Molecular detection of fancy birds parasites for clinical diagnosis and epidemiology

Tue10  Apr09:30am(15 mins)
Where:
Stream 5 - IBERS 0.33 (Monday), Physisc 0.11 (Tuesday & Wednesday)

Authors

M F Qamar1; K A Ali1; M Zaman1; F Atif1
1 University of Veterinary & Animal sciences, lahore, Pakistan

Discussion

The parasitic infections are significantly increasing especially over the past few years. The faecal and blood smears microscopic examination are routinely used protocol for detection of parasites. As microscopically, we can differentiate the genus and their related species, so more accurate diagnosis can be made through real-time PCR assay. The technique was used for DNA extracted whole-blood specimens for detection of parasites. This method was more sensitive, rapid, and precise for parasitic finding in fancy birds and human being specimens.

New diagnostic tools for the detection of fancy birds parasites are essential for the monitoring of altering epidemiology of parasites, mainly among urban areas. This Real-time PCR along with microscopy aim for the identification of parasites in fancy birds. These molecular techniques aid in diagnostic methods for further research about the detrimental effects of parasitic infestation on birds and human beings.

Methods: A comparison of conventional microscopy and real-time PCR assay was carried out for the comparison of detection rate of parasites from blood and faecal materials gathered from the 6 different species of birds and human beings. Real-time PCR optimization and cycle threshold was performed to compare the sensitivity and specificity of faecal microscopy and PCR. A species-specific PCR assay was used to categorize the contribution of different parasitic speciesin infections.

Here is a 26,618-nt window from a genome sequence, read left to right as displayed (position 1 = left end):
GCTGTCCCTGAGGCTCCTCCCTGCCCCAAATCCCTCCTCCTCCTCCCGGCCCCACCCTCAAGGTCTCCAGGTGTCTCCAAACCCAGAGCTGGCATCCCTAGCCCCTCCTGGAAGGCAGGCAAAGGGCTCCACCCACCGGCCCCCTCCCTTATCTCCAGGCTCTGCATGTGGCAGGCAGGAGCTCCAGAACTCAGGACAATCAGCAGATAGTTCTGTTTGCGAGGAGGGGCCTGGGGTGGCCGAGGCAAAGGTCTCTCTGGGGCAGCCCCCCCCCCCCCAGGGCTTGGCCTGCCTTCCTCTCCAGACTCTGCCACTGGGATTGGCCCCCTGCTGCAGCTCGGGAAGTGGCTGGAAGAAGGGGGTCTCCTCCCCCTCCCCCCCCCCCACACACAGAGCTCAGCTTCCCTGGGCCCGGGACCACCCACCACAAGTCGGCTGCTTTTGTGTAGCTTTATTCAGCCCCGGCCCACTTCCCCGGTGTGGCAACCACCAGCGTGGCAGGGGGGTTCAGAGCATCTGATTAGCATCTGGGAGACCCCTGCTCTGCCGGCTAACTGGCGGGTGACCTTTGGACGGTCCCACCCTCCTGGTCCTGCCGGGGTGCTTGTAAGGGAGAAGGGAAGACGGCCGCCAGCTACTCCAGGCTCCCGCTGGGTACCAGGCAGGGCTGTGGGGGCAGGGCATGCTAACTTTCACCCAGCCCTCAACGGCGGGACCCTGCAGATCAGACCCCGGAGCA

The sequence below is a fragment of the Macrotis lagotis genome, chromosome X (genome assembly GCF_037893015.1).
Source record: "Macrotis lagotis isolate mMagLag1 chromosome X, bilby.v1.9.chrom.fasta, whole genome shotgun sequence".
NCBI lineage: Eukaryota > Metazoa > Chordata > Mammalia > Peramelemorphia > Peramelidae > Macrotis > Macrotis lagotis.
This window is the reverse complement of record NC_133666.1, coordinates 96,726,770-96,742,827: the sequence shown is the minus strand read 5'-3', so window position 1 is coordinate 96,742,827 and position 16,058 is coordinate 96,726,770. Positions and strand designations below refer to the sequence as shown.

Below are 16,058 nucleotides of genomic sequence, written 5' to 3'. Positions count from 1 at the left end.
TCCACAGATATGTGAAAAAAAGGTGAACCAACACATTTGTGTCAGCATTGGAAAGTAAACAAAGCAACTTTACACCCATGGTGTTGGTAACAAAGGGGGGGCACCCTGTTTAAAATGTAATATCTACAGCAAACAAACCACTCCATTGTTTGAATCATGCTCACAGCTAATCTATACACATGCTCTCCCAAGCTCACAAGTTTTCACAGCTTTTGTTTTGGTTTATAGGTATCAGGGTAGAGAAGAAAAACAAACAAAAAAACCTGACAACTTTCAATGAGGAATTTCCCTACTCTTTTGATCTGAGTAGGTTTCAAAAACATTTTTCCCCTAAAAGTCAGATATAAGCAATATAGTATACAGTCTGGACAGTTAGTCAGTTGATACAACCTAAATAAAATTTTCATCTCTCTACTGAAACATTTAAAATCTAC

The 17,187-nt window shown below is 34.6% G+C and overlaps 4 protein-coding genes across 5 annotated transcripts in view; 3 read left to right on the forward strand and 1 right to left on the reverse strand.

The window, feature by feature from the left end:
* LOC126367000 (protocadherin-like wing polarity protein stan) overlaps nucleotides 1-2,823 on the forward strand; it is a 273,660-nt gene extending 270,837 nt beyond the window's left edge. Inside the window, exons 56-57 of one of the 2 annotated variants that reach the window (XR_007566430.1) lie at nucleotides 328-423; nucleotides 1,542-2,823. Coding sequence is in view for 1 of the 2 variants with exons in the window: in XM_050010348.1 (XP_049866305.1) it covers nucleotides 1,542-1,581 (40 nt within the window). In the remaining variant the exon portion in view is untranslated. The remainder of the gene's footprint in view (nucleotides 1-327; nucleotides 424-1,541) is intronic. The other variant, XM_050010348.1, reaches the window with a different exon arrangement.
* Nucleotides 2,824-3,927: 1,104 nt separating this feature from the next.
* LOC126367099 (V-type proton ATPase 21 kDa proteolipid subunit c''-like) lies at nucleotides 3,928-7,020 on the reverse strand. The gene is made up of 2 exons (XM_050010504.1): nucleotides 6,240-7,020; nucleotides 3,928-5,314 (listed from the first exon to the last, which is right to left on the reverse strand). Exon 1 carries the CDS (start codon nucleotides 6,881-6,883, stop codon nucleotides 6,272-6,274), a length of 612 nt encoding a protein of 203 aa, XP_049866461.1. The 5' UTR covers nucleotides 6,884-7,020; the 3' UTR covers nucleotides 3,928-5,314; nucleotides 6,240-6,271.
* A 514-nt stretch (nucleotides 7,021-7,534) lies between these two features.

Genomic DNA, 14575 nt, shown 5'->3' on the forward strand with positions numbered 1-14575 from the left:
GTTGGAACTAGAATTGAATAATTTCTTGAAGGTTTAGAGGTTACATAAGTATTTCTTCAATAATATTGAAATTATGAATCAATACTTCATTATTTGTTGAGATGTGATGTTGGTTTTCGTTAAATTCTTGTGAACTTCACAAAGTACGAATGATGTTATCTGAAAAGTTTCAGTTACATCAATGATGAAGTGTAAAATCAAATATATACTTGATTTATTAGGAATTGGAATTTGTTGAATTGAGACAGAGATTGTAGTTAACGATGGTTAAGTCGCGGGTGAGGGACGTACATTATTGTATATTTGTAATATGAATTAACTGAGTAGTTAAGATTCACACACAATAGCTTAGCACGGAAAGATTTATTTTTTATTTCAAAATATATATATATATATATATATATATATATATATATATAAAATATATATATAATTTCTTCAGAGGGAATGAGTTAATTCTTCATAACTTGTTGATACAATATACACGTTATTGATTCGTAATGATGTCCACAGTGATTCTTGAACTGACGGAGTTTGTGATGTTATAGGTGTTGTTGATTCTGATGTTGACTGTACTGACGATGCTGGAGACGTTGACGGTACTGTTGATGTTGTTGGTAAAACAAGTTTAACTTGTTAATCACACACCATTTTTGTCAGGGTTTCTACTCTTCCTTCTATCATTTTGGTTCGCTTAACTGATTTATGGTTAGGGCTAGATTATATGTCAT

Conclusions: Although microscopy is widely used routine practice in field conditions for the quick diagnosis of infestation clinically but molecular diagnostics approaches like PCR present a more sensitive source of identification of parasites. Probable role of these parasitic infections to fancy birds and human beings is serious to evaluate and determine so it is necessary to be performed. The possible applications of the concerned technique in certain epidemiological research and strategic planning for control programmes will also be addressed. The main aim of this study was to determine a parasitic species, prevalence and infection rate in selected fancy birds. We will correlate our data with morphologic findings for different parasite developmental stages, host phylogeny, and overall taxonomic relations within different fancy birds

Schedule

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British Society for Parasitology (BSP)
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